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Institute of Geography and Spatial Management, Jagiellonian University in Cracow
Publication date: 2019-04-30
Corresponding author
Monika Sajdak   

Institute of Geography and Spatial Management, Jagiellonian University in Cracow, ul. Gronostajowa 7, 30-387 Cracow
Acta Sci. Pol. Formatio Circumiectus 2018;17(3):161-173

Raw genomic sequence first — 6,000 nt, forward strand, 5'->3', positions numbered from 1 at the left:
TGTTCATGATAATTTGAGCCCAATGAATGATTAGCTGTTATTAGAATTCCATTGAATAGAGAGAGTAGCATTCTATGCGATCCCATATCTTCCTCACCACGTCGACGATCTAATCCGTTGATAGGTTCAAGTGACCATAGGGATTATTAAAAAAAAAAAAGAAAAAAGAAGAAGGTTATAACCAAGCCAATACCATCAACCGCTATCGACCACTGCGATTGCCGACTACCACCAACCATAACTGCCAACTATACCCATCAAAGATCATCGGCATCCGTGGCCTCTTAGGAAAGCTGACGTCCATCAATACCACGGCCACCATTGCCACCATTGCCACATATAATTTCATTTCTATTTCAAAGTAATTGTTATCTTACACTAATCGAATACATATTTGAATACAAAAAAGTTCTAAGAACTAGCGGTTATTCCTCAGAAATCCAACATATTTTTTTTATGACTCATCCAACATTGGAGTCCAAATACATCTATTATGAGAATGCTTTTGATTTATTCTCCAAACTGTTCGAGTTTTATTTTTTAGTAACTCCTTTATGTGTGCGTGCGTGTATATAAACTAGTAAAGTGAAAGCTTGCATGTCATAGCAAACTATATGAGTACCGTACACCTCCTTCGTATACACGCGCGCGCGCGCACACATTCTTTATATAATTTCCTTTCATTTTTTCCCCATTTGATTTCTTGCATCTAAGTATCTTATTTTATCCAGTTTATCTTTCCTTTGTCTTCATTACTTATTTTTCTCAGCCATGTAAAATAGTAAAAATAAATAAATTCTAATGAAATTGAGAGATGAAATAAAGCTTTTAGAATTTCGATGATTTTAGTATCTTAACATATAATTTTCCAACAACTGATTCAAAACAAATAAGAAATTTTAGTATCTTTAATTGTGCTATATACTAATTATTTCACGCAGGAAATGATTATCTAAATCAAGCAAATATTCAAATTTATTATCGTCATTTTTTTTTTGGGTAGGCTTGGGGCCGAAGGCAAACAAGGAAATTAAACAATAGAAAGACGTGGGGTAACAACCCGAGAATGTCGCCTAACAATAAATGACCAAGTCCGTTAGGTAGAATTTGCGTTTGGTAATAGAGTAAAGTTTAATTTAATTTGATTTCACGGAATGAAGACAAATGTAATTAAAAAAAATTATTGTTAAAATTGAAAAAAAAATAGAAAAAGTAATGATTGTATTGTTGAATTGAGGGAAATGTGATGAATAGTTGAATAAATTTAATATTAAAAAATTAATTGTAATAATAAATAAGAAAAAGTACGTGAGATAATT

The chemistry of surface water and groundwater is subject to constant changes, which result primarily from meteorologic factors (for instance, amounts and intensity of atmospheric precipitation), hydrologic factors (for instance, degree of hydration of the mountain massif and changes in river flows), and geologic-lithologic factors (type of bedrock). The aim of the present study was to examine the hydrologic and chemical regime of surface and groundwater in the Bystra and Sucha Woda mountain catchments. Between December 2013 and December 2016, a total of 77 series of measurements were collected at a rate of twice per month (n = 611 water samples) at 8 gauging sites, which represented both surface waters (streams, ponds) and groundwater (karst springs). The studied area features two very distinct forms of geology. The southern part is a crystalline region, and the northern part is formed of sedimentary rocks. During field studies, the following were measured: water levels and discharge of streams, conductivity, pH, and temperature of water. At the same time, water samples were collected for laboratory analysis, which included total dissolved solids (TDS) and concentration of Ca2+, Mg2+, Na+, K+, HCO3, SO42–, Cl, NH4+, PO43–, NO3, Li+, Br i F ions. Geologic structure produces the greatest impact on water chemistry in the Bystra and Sucha Woda catchments. Waters representing the crystalline region were characterized by significantly lower TDS, conductivity, and ion concentrations than waters from the crystalline-sedimentary (karst) region. The average TDS for the crystalline region was 14.3 mg · dm–3, while for the crystalline-sedimentary region, 81.2 mg · dm–3. Waters in the crystalline region were characterized by a demonstrably lower pH (average 6.5 pH) than waters in the karst region (average 7.7 pH). The low TDS, conductivity and concentration of main ions were also accompanied by increased discharge during the summer and autumn. In all the examined waters, there was also a marked decrease in the value of these parameters during the spring thaw. In the feeding of streams and karst springs during this time, low-mineral-content meltwaters had their significant share. In spring, there was also the greatest variation in the chemistry of the studied waters. This variability was clearly lower in the Bystre Dolne karst spring than in the Goryczkowe karst string. This was most likely related to a different rate of meltwater inflow in the two karst springs. In the tested waters, the highest TDS, conductivity and concentration of main ions occurred at winter low discharge, which resulted from the predominance of groundwater influx in river discharge. In all the studied waters, a clear decrease in the NO3 concentration was observed during the summer and autumn months. Most probably, this was associated with increased NO uptake by plants during the growing season. In streams draining the crystalline part of the Bystra catchment there was clearly a lower nitrate concentration than in the Bystra stream draining the crystalline-sedimentary (karst) part. The chemistry of Bystra stream water draining the crystalline-sedimentary (karst) part of the catchment was closely dependent on the chemistry of groundwater from the Goryczkowe and Bystre Dolne karst springs.
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